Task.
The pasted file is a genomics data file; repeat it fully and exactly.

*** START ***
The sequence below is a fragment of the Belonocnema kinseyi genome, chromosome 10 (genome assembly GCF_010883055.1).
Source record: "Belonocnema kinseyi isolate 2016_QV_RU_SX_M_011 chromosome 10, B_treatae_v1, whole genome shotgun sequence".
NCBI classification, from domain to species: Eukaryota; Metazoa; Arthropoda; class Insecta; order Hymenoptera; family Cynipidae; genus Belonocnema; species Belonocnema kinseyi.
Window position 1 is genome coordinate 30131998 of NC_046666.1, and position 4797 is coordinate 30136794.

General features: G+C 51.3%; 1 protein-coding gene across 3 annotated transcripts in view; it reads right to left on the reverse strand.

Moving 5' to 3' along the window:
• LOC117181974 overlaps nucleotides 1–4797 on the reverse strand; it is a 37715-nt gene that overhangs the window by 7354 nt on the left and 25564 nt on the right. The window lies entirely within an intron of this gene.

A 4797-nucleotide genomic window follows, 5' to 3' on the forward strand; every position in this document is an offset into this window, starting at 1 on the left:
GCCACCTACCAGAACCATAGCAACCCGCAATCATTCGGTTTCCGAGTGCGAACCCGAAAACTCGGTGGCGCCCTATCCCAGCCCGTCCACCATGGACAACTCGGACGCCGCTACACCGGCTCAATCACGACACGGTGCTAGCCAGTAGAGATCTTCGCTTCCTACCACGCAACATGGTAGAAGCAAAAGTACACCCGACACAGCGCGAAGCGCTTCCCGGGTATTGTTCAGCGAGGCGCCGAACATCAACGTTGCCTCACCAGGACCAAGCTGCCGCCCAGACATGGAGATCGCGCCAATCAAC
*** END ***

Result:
The sequence below is a fragment of the Belonocnema kinseyi genome, chromosome 10 (genome assembly GCF_010883055.1).
Source record: "Belonocnema kinseyi isolate 2016_QV_RU_SX_M_011 chromosome 10, B_treatae_v1, whole genome shotgun sequence".
NCBI classification, from domain to species: Eukaryota; Metazoa; Arthropoda; class Insecta; order Hymenoptera; family Cynipidae; genus Belonocnema; species Belonocnema kinseyi.
Window position 1 is genome coordinate 30131998 of NC_046666.1, and position 4797 is coordinate 30136794.

General features: G+C 51.3%; 1 protein-coding gene across 3 annotated transcripts in view; it reads right to left on the reverse strand.

Moving 5' to 3' along the window:
• LOC117181974 overlaps nucleotides 1–4797 on the reverse strand; it is a 37715-nt gene that overhangs the window by 7354 nt on the left and 25564 nt on the right. The window lies entirely within an intron of this gene.

A 4797-nucleotide genomic window follows, 5' to 3' on the forward strand; every position in this document is an offset into this window, starting at 1 on the left:
GCCACCTACCAGAACCATAGCAACCCGCAATCATTCGGTTTCCGAGTGCGAACCCGAAAACTCGGTGGCGCCCTATCCCAGCCCGTCCACCATGGACAACTCGGACGCCGCTACACCGGCTCAATCACGACACGGTGCTAGCCAGTAGAGATCTTCGCTTCCTACCACGCAACATGGTAGAAGCAAAAGTACACCCGACACAGCGCGAAGCGCTTCCCGGGTATTGTTCAGCGAGGCGCCGAACATCAACGTTGCCTCACCAGGACCAAGCTGCCGCCCAGACATGGAGATCGCGCCAATCAAC